Researchers in Germany say they have unearthed two previously unknown manuscripts written by Johann Sebastian Bach when he was a teenage organist.
Experts say the composer's script was quite distinctive
The handwritten manuscripts, dating from about 1700, are copies of organ music composed by Dietrich Buxtehude and Johann Adam Reinken.
At the time Bach was 15 - and these are the oldest known manuscripts by him.
They were among archives taken from a library in Weimar, east Germany, which was ravaged by a fire two years ago.
The Bach manuscripts survived because they were stored in the building's vault.
The fire at the Duchess Anna Amalia Library, part of a 16th-Century palace, destroyed about 50,000 books.
Bach's life illuminated
According to Bach experts Michael Maul and Peter Wollny from the Bach-Archiv foundation in Leipzig, the manuscripts shed new light on the career of the young Bach.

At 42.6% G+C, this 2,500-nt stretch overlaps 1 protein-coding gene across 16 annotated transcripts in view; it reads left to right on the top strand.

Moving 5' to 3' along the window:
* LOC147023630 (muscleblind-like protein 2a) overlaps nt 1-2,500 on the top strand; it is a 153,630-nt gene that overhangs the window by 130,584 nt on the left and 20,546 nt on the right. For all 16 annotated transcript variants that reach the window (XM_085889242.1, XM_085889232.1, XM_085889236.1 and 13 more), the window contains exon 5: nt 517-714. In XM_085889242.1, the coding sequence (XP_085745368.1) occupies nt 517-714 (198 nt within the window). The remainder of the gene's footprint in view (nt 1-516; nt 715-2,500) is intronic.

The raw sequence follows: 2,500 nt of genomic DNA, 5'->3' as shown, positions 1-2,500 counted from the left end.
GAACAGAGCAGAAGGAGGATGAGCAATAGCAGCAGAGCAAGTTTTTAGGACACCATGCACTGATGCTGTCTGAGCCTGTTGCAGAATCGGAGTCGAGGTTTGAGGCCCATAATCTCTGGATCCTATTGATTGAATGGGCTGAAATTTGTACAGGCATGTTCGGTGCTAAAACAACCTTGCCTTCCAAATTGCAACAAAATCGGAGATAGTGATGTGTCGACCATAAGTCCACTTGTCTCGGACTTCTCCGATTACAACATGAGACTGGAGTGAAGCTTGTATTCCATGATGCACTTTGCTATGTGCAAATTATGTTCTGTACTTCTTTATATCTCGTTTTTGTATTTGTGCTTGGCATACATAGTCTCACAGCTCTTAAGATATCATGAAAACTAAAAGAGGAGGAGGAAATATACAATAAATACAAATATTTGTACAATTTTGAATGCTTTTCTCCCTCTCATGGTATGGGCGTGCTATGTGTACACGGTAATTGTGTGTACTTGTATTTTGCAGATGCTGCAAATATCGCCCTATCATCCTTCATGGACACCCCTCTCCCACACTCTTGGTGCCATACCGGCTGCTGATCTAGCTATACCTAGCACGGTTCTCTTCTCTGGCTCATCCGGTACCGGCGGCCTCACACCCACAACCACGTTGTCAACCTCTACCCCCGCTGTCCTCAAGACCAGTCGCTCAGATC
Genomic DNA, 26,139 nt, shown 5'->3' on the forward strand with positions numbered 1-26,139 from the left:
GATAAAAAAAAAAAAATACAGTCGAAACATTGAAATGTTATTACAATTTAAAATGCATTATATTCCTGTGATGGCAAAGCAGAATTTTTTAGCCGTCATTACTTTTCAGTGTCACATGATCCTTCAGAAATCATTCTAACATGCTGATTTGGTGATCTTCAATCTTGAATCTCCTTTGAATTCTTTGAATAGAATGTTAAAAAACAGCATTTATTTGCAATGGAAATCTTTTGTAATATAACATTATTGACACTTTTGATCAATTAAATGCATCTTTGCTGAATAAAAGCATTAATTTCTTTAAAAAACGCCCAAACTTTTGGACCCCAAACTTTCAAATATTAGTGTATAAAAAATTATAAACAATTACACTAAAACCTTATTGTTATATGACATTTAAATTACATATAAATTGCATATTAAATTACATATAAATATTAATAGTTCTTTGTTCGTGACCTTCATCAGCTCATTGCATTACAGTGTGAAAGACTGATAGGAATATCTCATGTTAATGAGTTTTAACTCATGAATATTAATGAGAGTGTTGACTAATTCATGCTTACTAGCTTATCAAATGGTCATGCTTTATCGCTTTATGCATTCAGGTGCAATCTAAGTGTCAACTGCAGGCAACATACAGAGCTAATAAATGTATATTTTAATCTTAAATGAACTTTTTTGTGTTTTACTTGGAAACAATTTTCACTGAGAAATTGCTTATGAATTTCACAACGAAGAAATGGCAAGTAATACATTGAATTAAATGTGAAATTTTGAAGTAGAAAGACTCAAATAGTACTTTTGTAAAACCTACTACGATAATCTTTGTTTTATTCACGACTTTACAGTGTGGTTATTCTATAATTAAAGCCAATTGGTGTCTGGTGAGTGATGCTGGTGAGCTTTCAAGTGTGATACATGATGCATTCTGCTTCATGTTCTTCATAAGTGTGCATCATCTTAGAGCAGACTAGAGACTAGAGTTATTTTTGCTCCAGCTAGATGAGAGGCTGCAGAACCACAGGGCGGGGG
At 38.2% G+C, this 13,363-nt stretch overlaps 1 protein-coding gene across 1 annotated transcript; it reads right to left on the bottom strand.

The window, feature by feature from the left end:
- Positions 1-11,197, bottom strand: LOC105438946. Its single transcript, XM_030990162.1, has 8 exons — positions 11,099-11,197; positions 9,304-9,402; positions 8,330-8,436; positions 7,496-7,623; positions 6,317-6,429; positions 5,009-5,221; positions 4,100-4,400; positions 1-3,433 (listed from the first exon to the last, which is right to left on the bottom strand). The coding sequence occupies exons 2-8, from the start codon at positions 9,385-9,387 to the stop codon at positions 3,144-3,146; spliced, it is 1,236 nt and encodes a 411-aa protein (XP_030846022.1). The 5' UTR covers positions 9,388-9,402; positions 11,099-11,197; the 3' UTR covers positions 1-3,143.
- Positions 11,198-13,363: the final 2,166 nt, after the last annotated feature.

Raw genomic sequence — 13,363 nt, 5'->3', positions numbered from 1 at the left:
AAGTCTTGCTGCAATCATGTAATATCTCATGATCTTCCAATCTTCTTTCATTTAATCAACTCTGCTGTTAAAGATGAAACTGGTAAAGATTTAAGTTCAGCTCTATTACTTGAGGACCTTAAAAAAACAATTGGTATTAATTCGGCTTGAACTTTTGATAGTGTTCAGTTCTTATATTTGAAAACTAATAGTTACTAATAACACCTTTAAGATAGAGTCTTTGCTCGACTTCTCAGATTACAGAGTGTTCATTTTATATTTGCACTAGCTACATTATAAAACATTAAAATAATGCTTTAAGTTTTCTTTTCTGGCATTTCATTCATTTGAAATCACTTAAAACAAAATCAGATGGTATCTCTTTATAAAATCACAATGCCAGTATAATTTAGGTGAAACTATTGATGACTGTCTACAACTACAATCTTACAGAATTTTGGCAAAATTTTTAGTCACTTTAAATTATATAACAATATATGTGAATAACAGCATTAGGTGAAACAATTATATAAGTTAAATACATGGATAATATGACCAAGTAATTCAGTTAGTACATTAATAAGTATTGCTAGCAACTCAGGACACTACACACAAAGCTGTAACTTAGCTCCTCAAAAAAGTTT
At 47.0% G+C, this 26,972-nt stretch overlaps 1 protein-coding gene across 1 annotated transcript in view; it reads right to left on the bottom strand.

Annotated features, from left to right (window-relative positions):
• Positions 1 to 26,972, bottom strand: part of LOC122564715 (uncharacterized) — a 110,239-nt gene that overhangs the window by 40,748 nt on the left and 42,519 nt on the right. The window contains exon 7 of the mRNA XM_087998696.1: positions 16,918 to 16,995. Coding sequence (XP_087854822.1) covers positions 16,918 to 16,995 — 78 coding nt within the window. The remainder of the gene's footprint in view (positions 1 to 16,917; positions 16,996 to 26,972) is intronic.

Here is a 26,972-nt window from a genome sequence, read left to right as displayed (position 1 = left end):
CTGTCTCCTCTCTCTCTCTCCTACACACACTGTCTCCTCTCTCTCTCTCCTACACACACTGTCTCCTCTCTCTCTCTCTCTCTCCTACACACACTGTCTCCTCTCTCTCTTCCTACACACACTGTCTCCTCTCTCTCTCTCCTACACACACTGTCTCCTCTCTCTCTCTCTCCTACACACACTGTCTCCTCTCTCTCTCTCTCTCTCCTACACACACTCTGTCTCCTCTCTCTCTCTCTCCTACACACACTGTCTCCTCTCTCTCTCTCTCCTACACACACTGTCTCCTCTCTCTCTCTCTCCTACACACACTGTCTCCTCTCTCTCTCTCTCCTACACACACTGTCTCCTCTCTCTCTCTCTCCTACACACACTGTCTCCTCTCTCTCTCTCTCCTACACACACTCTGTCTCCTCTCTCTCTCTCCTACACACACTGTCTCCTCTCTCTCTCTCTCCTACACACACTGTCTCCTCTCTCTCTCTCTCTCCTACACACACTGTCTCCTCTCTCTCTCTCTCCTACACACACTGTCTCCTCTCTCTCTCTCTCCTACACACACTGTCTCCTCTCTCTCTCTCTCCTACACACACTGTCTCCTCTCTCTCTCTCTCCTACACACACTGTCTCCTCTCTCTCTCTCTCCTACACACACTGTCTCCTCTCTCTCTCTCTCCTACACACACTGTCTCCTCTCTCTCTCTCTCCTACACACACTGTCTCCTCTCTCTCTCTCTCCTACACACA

They confirm that he was a student of the organist Georg Boehm in the north German city of Lueneburg.
The researchers say the latest find is more significant than the discovery last year of a previously unknown vocal piece by Bach, which was also among the papers removed from the library.
Bach's script was quite distinctive, the researchers said, although there was some similarity to Boehm's.
The organ works that Bach copied were chorale fantasias called Nun freut euch lieben Christen gmein (Be joyful ye Christians) and An den Wasserfluessen Babylons (By the waters of Babylon).
The Bach Archiv foundation said that "technically highly demanding, these organ works document the extraordinary virtuoso skills of the young Bach as well as his efforts to master the most ambitious and complex pieces of the entire organ repertoire".